Like having a morning fix of orange juice or coffee? Get ready to pay up.

The orange crop in Florida is poised for a historically low harvest following a bacterial disease, and analysts say this is causing prices to shoot up. The disease, known as Citrus greening, has been cutting off nutrients to the fruit and causing oranges to drop from the trees prematurely. This presents a major issue for supplies, since the 6,000 citrus growers in Florida supply oranges for 56% of the orange juice consumed in the U.S., according to the Florida Department of Citrus.

Traders will have to wait until October for the first U.S. Department of Agriculture's orange-production forecast for the next crop year, but things are looking bleak. The USDA's final 2013-14 estimate of 104.4 million 90-pound boxes was the lowest output in 29 years, and another small harvest could push prices higher. Orange juice futures are up 5% since the start of 2014.

Growers are also up against shrinking demand. Recent data from Nielsen and the Florida Department of Citrus shows consumers are losing their taste for the citrusy beverage. In the four-week period ending August 2, sales were down 9.2% from a year ago.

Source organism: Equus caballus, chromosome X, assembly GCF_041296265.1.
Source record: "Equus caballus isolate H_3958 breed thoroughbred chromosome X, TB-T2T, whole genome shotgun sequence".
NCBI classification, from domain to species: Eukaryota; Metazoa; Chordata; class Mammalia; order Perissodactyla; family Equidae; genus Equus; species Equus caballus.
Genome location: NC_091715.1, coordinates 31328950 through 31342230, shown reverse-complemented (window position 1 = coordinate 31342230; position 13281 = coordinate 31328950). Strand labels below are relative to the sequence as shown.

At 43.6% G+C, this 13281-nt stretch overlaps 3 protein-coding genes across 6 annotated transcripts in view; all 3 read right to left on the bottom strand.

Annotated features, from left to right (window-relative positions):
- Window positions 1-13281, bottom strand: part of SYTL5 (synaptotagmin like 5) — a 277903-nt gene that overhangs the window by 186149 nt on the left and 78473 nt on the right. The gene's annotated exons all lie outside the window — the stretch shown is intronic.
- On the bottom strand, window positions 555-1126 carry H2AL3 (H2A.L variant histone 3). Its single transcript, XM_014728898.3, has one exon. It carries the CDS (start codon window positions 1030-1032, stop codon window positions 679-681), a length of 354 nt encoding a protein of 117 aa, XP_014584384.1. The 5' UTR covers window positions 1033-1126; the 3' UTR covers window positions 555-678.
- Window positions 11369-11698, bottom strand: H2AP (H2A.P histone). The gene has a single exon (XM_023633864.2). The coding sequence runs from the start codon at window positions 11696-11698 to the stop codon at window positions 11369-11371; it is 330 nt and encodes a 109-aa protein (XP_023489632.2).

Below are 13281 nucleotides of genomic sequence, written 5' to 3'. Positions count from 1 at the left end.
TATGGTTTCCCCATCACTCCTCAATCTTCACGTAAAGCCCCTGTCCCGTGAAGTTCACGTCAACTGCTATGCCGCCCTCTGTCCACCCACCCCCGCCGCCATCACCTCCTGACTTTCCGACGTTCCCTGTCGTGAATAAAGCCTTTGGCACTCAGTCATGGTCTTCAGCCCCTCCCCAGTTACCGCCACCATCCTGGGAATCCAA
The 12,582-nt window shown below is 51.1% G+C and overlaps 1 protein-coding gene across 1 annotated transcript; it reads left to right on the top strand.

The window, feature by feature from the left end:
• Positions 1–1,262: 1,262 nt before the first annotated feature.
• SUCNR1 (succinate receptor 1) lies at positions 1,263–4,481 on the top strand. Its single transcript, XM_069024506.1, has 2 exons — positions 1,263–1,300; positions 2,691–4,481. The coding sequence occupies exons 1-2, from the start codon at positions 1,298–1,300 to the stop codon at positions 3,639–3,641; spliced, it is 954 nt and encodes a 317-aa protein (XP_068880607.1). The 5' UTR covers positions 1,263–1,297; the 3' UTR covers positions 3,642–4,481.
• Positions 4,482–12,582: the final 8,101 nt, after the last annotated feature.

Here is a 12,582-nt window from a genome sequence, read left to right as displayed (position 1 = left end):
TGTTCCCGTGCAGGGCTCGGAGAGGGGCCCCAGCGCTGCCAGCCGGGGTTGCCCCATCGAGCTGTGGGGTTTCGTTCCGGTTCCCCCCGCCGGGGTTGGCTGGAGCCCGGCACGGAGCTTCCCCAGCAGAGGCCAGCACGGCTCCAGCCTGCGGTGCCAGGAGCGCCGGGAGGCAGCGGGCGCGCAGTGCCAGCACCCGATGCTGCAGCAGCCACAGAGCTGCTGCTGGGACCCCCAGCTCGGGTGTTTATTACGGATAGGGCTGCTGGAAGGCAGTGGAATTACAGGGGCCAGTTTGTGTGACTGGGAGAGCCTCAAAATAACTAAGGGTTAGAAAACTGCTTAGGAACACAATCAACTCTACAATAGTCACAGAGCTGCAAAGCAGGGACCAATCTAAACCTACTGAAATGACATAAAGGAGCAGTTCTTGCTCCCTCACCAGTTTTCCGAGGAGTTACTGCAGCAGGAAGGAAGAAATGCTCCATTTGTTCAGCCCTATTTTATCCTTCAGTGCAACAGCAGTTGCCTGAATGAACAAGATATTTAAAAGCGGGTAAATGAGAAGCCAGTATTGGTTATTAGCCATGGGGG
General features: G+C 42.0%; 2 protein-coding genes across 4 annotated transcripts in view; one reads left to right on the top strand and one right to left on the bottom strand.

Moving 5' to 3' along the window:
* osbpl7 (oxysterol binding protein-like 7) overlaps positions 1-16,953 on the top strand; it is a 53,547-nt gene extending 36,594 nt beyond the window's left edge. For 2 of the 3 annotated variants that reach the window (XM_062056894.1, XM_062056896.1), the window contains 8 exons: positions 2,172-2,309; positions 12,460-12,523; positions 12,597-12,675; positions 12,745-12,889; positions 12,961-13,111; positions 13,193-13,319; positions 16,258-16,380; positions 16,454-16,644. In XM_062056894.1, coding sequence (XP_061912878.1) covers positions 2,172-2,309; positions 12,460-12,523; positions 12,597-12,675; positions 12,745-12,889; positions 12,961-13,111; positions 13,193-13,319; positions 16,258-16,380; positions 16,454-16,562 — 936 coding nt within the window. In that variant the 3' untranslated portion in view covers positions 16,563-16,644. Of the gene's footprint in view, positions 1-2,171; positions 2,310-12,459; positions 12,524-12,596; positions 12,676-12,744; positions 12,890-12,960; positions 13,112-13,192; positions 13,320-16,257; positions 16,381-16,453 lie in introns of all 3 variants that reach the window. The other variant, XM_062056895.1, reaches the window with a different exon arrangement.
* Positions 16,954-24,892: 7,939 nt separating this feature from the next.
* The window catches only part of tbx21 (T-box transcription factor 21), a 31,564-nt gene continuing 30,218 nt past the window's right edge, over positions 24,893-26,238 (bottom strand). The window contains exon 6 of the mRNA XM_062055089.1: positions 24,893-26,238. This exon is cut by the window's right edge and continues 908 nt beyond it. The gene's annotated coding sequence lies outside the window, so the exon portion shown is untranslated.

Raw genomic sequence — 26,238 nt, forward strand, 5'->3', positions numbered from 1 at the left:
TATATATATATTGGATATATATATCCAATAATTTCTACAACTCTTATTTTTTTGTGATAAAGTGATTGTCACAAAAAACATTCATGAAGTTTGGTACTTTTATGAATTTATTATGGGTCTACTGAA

The average retail price of a gallon of orange juice rings in at $6.44, according to Nielsen data. The price is up 4.1%, year over year.

Making a switch to coffee isn’t likely to save consumers any money, as arabica coffee futures are up more than 70% year-to-date. Back in June, popular coffee chain Starbucks announced that they would be raising prices on some drinks by 5 cents to 20 cents, as well as a $1 increase for the price of packaged coffee that it sells to grocery stores.

Coffee prices have taken another leg up recently, as traders worry that crop damage from a January and February drought in Brazil may be worse than previously forecast. Futures shot to a three-month high of $2.07 earlier this month.

Corn, on the other hand, continues to sit near four-year lows as the Pro Farmer Midwest Crop Tour officially kicked off earlier this week. Participants in the tour annually travel across fields in the Midwest to get a closer look at the corn and soybean crops. After a very good growing season across the Corn Belt, farmers are expected to post a record harvest, pushing down prices more than 20%. The USDA said last week it expects corn production in the U.S. to top 14 billion bushels, above last year’s historic harvest of 13.93 billion.

“A lot of people thought we’d never see corn below $4 (a bushel),” said Angie Maguire, vice president of Grains for Citizens Elevator, a full service agriculture retailer in Charlotte, Michigan. Traders and farmers will continue to keep a close eye on the crop tour, as the next big USDA yield report doesn’t come out until October.

Follow Julie VerHage on Twitter @julieverhage.